It is obvious that in the face of particular socio-cultural beliefs, simply outlawing trafficking and slavery is ineffective unless coupled with appreciation of cultural context and efforts to address the root causes of trafficking. Nowhere is this more evident than in the case of Mauritania, the last country to abolish slavery (1981) and home to one of the world’s highest population of slaves. Up to 18% of the population is affected by slavery in a society which perpetuates a division between master and slave through a deeply discriminatory attitude towards members of the Haratine caste. Slavery is an integral part of a society which believes slavery to be a ‘natural’ state; slaves in Mauritania are not physically restrained but a caste-based society which perpetuates slavery is enough to take away freedom. Mauritania is a prime example where written legislation has been brought in, in line with international legislation and conventions but out of touch with the reality on the ground. Simply changing the constitution neither reflects nor catalyses a change in public perception.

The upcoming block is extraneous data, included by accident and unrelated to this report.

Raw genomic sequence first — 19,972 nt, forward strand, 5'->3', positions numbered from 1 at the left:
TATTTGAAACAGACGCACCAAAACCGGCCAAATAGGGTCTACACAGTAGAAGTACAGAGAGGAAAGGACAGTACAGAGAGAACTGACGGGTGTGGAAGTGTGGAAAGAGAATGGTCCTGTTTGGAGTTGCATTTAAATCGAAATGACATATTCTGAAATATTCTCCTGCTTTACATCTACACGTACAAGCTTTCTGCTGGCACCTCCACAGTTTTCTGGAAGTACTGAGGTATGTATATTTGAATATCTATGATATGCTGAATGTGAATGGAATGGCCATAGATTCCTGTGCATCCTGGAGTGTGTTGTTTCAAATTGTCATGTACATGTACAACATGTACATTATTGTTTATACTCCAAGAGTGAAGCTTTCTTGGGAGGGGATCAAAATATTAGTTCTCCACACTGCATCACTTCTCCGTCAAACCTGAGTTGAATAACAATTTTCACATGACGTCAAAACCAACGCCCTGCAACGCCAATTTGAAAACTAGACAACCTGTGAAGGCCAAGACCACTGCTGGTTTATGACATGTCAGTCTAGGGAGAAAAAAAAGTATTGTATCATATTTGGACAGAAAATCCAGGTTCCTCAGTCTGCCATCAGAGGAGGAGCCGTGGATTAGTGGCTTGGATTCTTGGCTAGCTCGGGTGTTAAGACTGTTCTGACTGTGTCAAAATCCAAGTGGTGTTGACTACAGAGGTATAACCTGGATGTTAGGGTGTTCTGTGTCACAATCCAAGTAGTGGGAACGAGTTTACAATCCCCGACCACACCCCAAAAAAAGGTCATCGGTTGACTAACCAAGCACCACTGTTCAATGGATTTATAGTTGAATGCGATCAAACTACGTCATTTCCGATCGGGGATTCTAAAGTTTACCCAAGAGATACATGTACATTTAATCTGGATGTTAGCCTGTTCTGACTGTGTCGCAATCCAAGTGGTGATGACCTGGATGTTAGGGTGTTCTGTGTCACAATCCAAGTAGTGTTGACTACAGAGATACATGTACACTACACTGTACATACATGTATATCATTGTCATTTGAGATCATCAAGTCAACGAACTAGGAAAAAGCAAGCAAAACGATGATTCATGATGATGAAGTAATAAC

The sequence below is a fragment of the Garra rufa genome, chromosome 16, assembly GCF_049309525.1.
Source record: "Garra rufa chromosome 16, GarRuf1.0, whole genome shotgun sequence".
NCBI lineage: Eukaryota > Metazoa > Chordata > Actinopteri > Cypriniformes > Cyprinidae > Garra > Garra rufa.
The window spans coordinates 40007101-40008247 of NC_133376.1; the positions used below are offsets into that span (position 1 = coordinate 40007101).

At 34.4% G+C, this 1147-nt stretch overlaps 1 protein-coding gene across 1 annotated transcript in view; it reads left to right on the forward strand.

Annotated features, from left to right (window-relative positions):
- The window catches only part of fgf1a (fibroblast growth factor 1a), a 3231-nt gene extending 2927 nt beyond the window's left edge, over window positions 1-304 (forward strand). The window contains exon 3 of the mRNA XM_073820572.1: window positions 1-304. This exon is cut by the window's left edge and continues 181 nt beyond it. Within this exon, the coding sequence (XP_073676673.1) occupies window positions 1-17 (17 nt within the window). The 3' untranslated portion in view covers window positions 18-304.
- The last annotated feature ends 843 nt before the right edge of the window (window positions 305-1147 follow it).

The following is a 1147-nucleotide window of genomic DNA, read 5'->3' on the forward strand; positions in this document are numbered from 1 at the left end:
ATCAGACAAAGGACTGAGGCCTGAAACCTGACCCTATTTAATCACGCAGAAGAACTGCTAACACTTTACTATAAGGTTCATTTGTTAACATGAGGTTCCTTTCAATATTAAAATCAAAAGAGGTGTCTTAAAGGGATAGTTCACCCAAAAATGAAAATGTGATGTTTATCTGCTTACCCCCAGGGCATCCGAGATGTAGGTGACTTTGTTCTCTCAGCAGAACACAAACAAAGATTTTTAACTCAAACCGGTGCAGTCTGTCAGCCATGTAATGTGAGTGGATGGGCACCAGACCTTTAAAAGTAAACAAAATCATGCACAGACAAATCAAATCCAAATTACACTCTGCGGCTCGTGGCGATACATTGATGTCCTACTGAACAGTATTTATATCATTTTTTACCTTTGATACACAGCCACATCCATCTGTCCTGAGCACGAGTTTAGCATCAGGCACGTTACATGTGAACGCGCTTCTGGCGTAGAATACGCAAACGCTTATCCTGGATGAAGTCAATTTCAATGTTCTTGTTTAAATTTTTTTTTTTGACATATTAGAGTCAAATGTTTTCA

As in the above examples, conflict arising from upholding human rights principles in specific socio-cultural contexts can take on a variety of forms. The example of Nigerian women trafficked and controlled through juju shows just how crucial understanding of traditional practice is in meeting victims’ needs and understanding their experience. We cannot be so arrogant as to dismiss an entire belief system, but instead look to see how it may be hijacked by those wishing to exploit others. On the other hand, in the interests of protecting vulnerable people we must enforce existing legislation to tackle harmful cultural practice. In the cases of Afghani bacha bāzī Mauritanian debt bondage, there is already an acquiescence to the ideal of universal human rights standards, but cultural mediation is necessary to ensure that it is actively used to prevent exploitation and abuse. As always, self education and awareness-raising is vital amongst anti-trafficking advocates. We should focus not just on definitions, but also on the contextual nuances of trafficking to ensure long-term progress in the fight against modern slavery.